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Proportionality in Gaza

By Christian Barry, Matt Peterson | Centre for Applied Philosophy and Public Ethics, Public Ethics Media | January 27, 2009

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Out of some 1,300 Palestinians killed in Gaza, Israel claims that it can name more than 700 of the dead who were Hamas fighters. Claiming precise knowledge of their targets, Israeli officials insist that their attacks were judiciously planned so as to minimize harm to civilians. Despite this apparent caution, however, it is almost impossible to avoid civilian deaths during military operations on urbanized terrain.

In this Public Ethics Radio broadcast, Jeff McMahan discusses the role that civilian casualties play in assessing the justice of war.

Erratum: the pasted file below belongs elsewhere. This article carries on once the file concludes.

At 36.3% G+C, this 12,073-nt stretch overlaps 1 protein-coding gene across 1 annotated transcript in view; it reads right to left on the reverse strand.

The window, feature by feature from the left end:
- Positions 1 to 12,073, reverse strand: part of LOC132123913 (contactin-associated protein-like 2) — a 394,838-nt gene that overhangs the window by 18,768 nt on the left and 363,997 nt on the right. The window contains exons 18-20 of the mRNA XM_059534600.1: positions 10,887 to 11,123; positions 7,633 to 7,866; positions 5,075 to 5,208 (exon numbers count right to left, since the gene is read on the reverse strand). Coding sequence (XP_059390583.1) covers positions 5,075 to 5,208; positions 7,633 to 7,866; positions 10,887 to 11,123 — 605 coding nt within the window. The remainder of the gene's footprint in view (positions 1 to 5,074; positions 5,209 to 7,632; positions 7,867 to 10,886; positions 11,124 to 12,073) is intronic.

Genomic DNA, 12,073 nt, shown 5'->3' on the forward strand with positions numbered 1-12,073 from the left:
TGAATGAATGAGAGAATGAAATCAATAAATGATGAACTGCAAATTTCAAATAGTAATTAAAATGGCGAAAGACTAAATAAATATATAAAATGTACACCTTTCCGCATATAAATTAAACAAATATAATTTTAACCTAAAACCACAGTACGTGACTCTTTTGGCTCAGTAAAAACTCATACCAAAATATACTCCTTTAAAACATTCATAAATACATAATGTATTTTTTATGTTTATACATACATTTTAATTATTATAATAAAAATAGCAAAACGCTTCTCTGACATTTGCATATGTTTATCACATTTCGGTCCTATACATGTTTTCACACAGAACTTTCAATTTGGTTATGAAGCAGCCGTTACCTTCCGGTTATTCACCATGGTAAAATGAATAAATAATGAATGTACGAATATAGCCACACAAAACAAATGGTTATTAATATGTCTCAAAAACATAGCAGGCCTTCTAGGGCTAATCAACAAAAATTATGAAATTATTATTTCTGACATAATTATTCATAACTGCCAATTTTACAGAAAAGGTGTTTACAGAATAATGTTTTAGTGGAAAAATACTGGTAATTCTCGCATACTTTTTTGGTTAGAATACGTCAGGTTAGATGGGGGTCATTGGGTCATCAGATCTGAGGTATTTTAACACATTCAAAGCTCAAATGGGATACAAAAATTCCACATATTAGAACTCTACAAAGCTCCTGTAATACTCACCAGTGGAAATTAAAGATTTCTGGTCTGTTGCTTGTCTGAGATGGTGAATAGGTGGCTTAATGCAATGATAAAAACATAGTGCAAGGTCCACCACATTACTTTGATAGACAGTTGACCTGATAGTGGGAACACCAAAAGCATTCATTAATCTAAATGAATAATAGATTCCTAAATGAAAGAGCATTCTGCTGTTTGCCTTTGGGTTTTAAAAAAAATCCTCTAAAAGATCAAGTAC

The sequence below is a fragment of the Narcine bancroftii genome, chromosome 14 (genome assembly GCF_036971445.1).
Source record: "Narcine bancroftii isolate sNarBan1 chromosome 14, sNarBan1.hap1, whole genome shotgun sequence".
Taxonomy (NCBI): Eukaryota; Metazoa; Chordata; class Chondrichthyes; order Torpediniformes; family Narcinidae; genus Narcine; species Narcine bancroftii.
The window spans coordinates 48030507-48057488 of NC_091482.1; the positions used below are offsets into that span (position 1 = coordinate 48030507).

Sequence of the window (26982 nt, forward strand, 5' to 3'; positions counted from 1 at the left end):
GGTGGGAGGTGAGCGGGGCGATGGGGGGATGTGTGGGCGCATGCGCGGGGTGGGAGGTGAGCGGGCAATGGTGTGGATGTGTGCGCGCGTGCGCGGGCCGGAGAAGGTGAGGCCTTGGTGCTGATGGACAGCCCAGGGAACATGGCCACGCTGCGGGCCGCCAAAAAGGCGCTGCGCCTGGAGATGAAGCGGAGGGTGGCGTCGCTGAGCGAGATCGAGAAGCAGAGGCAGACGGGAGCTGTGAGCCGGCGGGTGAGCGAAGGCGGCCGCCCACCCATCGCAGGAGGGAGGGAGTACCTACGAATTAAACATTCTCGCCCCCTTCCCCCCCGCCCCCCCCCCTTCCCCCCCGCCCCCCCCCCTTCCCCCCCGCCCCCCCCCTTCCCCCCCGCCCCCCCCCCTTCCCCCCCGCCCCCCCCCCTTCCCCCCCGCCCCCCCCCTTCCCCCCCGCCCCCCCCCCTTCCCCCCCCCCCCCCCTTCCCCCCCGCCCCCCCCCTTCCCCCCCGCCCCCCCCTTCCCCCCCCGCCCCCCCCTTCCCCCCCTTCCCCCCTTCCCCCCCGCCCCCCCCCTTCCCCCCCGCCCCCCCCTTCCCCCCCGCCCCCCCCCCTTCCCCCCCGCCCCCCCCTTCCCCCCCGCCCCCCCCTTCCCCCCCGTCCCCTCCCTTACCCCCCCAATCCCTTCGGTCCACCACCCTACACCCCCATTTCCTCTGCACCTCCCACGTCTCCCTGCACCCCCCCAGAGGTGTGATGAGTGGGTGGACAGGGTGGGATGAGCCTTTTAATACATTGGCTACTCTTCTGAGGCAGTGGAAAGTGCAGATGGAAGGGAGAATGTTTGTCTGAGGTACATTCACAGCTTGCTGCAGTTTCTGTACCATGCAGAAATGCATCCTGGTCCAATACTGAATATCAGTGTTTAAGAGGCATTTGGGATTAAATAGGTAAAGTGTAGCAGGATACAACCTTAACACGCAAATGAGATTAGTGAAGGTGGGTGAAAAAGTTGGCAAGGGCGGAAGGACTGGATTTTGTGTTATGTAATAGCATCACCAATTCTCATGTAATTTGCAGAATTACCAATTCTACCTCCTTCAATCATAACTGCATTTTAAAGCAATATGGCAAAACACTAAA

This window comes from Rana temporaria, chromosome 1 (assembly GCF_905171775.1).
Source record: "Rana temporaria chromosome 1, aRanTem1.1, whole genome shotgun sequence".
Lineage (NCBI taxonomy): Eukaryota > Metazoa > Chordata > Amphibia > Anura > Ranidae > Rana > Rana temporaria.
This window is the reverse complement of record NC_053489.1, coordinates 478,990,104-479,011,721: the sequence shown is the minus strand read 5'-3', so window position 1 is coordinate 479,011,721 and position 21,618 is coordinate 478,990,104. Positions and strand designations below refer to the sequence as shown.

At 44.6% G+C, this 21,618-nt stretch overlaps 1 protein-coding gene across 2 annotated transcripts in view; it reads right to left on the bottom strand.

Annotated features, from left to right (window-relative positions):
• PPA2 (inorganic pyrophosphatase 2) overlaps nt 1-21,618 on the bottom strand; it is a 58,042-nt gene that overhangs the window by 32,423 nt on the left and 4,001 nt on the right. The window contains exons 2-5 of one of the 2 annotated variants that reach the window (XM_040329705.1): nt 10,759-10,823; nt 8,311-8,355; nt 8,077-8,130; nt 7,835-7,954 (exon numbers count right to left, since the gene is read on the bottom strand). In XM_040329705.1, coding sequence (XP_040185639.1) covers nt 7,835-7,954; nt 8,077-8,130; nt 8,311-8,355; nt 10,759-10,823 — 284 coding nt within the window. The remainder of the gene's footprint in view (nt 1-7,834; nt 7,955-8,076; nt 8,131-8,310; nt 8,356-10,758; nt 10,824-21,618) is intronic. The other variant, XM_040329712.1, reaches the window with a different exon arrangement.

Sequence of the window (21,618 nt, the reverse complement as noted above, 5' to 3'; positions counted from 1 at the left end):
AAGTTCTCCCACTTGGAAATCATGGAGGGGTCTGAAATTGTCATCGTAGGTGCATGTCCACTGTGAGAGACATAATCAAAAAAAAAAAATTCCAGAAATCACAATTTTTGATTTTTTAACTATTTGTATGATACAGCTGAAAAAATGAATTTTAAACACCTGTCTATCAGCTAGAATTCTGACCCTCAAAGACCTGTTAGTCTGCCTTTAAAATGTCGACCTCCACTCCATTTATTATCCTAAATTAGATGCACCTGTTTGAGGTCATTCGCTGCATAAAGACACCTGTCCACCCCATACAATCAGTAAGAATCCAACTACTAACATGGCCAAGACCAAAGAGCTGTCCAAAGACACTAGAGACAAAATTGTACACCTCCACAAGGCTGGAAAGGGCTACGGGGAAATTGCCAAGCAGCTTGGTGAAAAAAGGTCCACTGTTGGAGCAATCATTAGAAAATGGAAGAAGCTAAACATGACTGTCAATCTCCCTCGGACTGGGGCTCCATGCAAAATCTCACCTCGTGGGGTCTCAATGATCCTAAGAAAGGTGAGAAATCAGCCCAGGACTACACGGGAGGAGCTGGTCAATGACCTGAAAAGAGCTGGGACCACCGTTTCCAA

For a war to be just, it must satisfy what is known as the proportionality principle. In a disproportionate war, the harms caused by going to war are so evil that they outweigh the benefits of an otherwise worthy goal. Considerations of proportionality are also relevant to the assessment of particular tactics undertaken in an ongoing war.

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Read More: Cities, Ethics, Human Rights, Poverty, Religion, Security, Israel, Palestine, Middle East

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